Hopefully someone w/ a greater knowledge base in pharmacology will respond. I just had to share about "Cinnabon" and felt like it was important to add something meaningful to the discussion as well.

  3. zelman

    Nph is also cloudy, and cloudiness in regular insulin would mean it should be discarded.

  4. -> Continue reading
read more close
Share on facebook

How To Prepare Two Types Of Insulin In One Syringe

A step-by-step guide to combine two types of insulin in a single syringe ​People with diabetes may be prescribed two types of insulin to be taken at the same time. To reduce the number of insulin injections, it is common to combine two types of insulin in a single syringe using r​apid-acting (clear) insulin with either an intermediate or a long-acting (​​cloudy) insulin.​ ​ ​ ​​ ​ ​ ​ ​ ​ ​Follow These Steps to Prepare the Injection: Prepare your supplies and remove the insulin vials from the fridge half an hour before your injection. Check their expiry dates. Discard the vial six weeks after opening or as per the manufacturer’s guide. Roll the vial of cloudy insulin (intermediate or long-acting insulin) until the white powder has dissolved. Do NOT shake the vial. Clean the rubber stopper of the insulin vials with an alcohol wipe or a cotton ball dipped in alcohol. Draw air into the syringe by pulling the plunger down. The amount of air drawn should be equal to the dose of cloudy insulin that you require. With the vial standing upright, insert the needle into the vial containing the cloudy insulin. Inject air into the vial and remove the needle. Repe Continue reading >>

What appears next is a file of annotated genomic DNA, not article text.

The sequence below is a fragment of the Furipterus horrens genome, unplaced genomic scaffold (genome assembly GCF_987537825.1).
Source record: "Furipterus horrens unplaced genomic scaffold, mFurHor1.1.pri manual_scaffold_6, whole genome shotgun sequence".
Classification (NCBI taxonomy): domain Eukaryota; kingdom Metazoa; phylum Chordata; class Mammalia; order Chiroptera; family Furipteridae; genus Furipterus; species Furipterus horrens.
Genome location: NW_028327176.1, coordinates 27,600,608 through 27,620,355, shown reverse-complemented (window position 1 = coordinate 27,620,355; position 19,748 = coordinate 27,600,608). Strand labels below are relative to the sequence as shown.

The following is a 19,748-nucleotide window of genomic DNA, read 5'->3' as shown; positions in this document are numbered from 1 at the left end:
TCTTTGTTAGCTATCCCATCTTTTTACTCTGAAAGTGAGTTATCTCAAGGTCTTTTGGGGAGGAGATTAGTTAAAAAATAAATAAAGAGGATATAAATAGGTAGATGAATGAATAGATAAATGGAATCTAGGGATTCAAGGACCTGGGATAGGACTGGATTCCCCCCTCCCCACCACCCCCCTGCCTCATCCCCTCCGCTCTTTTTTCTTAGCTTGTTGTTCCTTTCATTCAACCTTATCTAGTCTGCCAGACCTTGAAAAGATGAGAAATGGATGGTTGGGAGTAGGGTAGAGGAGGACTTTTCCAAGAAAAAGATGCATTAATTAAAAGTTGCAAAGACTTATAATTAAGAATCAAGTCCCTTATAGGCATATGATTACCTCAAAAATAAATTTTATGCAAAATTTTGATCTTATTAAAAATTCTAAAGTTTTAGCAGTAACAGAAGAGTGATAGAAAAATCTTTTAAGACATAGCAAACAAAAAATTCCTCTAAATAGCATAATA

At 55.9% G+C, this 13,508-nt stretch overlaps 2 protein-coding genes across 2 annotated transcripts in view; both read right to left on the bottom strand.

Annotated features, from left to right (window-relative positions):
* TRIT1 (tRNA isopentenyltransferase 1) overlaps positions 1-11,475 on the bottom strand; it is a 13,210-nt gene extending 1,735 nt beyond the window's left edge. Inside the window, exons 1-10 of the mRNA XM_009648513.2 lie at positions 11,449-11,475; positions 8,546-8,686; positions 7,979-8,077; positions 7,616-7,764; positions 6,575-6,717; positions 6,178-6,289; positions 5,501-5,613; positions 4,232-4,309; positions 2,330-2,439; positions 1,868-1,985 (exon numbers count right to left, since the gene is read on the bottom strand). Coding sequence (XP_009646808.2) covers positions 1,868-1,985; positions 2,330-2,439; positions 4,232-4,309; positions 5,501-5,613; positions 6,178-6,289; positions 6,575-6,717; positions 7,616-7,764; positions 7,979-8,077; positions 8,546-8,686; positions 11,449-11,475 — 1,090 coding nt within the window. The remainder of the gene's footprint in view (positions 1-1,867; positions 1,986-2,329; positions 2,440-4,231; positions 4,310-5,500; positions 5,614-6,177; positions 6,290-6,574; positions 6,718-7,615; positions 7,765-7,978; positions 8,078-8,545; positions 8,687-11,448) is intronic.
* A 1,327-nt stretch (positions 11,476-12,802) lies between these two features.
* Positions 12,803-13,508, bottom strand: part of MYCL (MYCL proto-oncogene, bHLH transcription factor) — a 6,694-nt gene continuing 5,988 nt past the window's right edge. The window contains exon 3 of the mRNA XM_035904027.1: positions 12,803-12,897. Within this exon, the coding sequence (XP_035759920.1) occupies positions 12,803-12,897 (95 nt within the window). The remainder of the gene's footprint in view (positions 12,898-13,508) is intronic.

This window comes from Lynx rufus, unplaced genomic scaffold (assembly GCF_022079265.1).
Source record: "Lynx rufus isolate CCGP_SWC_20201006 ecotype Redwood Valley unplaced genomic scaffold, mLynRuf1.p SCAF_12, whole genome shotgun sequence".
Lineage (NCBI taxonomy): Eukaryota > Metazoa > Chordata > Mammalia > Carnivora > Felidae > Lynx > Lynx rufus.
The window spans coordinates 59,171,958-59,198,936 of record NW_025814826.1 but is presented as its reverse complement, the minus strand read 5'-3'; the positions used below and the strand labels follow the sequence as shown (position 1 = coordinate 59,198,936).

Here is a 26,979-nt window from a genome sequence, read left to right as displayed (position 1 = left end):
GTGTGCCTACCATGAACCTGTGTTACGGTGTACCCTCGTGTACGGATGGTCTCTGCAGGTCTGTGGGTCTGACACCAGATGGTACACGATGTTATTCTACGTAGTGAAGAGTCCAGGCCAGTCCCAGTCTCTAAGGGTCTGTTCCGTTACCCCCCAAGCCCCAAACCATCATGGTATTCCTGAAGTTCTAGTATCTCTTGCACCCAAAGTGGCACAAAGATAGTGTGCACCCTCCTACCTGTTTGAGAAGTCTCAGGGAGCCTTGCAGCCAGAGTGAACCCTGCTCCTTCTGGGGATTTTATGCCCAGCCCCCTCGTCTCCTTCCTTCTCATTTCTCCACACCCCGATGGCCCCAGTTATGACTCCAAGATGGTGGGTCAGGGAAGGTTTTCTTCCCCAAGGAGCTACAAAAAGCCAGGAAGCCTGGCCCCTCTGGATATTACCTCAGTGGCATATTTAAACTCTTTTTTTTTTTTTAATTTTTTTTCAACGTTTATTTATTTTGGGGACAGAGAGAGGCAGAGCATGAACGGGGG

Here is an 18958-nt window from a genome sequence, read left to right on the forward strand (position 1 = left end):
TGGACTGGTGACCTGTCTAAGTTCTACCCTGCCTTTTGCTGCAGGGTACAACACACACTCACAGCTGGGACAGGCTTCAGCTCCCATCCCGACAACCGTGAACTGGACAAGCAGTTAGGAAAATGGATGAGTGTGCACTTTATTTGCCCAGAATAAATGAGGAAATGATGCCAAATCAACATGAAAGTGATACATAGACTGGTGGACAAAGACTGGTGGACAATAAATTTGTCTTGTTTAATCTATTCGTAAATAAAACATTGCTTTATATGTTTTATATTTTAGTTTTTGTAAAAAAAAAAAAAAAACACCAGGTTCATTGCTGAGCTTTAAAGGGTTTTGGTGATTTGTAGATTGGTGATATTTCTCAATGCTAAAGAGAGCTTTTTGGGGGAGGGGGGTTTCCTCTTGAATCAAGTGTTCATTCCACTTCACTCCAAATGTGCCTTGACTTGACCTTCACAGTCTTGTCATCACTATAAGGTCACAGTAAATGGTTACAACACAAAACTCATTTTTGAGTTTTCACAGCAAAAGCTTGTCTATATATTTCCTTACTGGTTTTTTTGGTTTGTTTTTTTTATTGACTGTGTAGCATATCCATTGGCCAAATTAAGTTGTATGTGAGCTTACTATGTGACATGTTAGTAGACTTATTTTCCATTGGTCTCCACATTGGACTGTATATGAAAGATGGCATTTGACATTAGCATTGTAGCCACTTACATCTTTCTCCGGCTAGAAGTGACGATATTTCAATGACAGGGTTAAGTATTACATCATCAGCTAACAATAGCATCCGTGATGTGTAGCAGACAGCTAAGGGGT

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Popular Questions

  1. Pharmacy Kid

    Clear before Cloudy

    What's the reason for drawing regular before NPH?

  2. BeLikeBueller

    I don't know, but when I utilized the most reliable of all search methods (google ), I came across a diabetes help forum where someone had the username "Cinnabon."
    If I had to guess though (after a little bit of digging), I would say it is because if you introduce the protamine component from the NPH into the regular insulin vial, you have effectively transformed a small portion of your fast-acting insulin to intermediate acting insulin (since it's an association of insulin with the protamine that causes the increased duration - if I recall insulin pharmacology correctly)? Whereas if you introduce regular insulin into a solution of NPH, regular insulin associating w/ protamine would have really no effect (it's already an intermediate acting insulin after all).
    Hopefully someone w/ a greater knowledge base in pharmacology will respond. I just had to share about "Cinnabon" and felt like it was important to add something meaningful to the discussion as well.

  3. zelman

    Nph is also cloudy, and cloudiness in regular insulin would mean it should be discarded.

  4. -> Continue reading
read more close